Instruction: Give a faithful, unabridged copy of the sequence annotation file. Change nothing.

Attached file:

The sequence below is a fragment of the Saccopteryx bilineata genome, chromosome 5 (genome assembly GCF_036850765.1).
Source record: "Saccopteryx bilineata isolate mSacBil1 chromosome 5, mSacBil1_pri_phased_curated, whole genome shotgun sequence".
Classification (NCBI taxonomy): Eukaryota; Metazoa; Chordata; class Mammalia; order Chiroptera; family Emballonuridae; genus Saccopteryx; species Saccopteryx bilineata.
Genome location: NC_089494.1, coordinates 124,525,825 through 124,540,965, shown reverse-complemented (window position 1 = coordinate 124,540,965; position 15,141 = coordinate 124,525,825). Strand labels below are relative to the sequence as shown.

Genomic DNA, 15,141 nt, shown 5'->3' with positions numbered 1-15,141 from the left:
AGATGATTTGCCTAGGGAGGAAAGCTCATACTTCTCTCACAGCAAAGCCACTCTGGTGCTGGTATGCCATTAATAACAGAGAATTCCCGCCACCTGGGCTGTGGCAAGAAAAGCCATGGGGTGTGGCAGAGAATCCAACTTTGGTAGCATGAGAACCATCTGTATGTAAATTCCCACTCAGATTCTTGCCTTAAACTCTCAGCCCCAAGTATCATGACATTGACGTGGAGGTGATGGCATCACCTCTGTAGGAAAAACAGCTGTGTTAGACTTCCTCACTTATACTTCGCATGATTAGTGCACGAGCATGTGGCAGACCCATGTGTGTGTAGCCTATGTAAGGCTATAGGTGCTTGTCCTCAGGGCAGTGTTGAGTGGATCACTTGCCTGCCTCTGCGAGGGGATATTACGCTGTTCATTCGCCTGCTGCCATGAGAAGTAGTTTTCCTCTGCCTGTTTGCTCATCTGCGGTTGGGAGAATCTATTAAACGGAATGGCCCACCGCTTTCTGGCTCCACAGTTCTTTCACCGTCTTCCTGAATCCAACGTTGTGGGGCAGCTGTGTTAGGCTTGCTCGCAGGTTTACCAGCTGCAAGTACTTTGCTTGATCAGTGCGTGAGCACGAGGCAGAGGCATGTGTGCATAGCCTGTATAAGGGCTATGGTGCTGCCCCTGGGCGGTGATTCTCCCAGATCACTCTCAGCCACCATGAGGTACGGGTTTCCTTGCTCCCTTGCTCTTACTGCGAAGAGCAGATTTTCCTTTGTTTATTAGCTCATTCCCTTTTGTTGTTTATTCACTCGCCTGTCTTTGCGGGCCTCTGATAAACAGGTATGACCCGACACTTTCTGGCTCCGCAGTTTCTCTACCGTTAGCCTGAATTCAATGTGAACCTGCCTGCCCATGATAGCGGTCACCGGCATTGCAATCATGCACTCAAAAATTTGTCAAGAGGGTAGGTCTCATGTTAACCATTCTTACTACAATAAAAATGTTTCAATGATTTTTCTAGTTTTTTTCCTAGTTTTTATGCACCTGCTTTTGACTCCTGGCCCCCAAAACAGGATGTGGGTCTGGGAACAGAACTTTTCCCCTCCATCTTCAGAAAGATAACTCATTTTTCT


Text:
The sequence below is a fragment of the Saccopteryx bilineata genome, chromosome 5 (genome assembly GCF_036850765.1).
Source record: "Saccopteryx bilineata isolate mSacBil1 chromosome 5, mSacBil1_pri_phased_curated, whole genome shotgun sequence".
Classification (NCBI taxonomy): Eukaryota; Metazoa; Chordata; class Mammalia; order Chiroptera; family Emballonuridae; genus Saccopteryx; species Saccopteryx bilineata.
Genome location: NC_089494.1, coordinates 124,525,825 through 124,540,965, shown reverse-complemented (window position 1 = coordinate 124,540,965; position 15,141 = coordinate 124,525,825). Strand labels below are relative to the sequence as shown.

Genomic DNA, 15,141 nt, shown 5'->3' with positions numbered 1-15,141 from the left:
AGATGATTTGCCTAGGGAGGAAAGCTCATACTTCTCTCACAGCAAAGCCACTCTGGTGCTGGTATGCCATTAATAACAGAGAATTCCCGCCACCTGGGCTGTGGCAAGAAAAGCCATGGGGTGTGGCAGAGAATCCAACTTTGGTAGCATGAGAACCATCTGTATGTAAATTCCCACTCAGATTCTTGCCTTAAACTCTCAGCCCCAAGTATCATGACATTGACGTGGAGGTGATGGCATCACCTCTGTAGGAAAAACAGCTGTGTTAGACTTCCTCACTTATACTTCGCATGATTAGTGCACGAGCATGTGGCAGACCCATGTGTGTGTAGCCTATGTAAGGCTATAGGTGCTTGTCCTCAGGGCAGTGTTGAGTGGATCACTTGCCTGCCTCTGCGAGGGGATATTACGCTGTTCATTCGCCTGCTGCCATGAGAAGTAGTTTTCCTCTGCCTGTTTGCTCATCTGCGGTTGGGAGAATCTATTAAACGGAATGGCCCACCGCTTTCTGGCTCCACAGTTCTTTCACCGTCTTCCTGAATCCAACGTTGTGGGGCAGCTGTGTTAGGCTTGCTCGCAGGTTTACCAGCTGCAAGTACTTTGCTTGATCAGTGCGTGAGCACGAGGCAGAGGCATGTGTGCATAGCCTGTATAAGGGCTATGGTGCTGCCCCTGGGCGGTGATTCTCCCAGATCACTCTCAGCCACCATGAGGTACGGGTTTCCTTGCTCCCTTGCTCTTACTGCGAAGAGCAGATTTTCCTTTGTTTATTAGCTCATTCCCTTTTGTTGTTTATTCACTCGCCTGTCTTTGCGGGCCTCTGATAAACAGGTATGACCCGACACTTTCTGGCTCCGCAGTTTCTCTACCGTTAGCCTGAATTCAATGTGAACCTGCCTGCCCATGATAGCGGTCACCGGCATTGCAATCATGCACTCAAAAATTTGTCAAGAGGGTAGGTCTCATGTTAACCATTCTTACTACAATAAAAATGTTTCAATGATTTTTCTAGTTTTTTTCCTAGTTTTTATGCACCTGCTTTTGACTCCTGGCCCCCAAAACAGGATGTGGGTCTGGGAACAGAACTTTTCCCCTCCATCTTCAGAAAGATAACTCATTTTTCT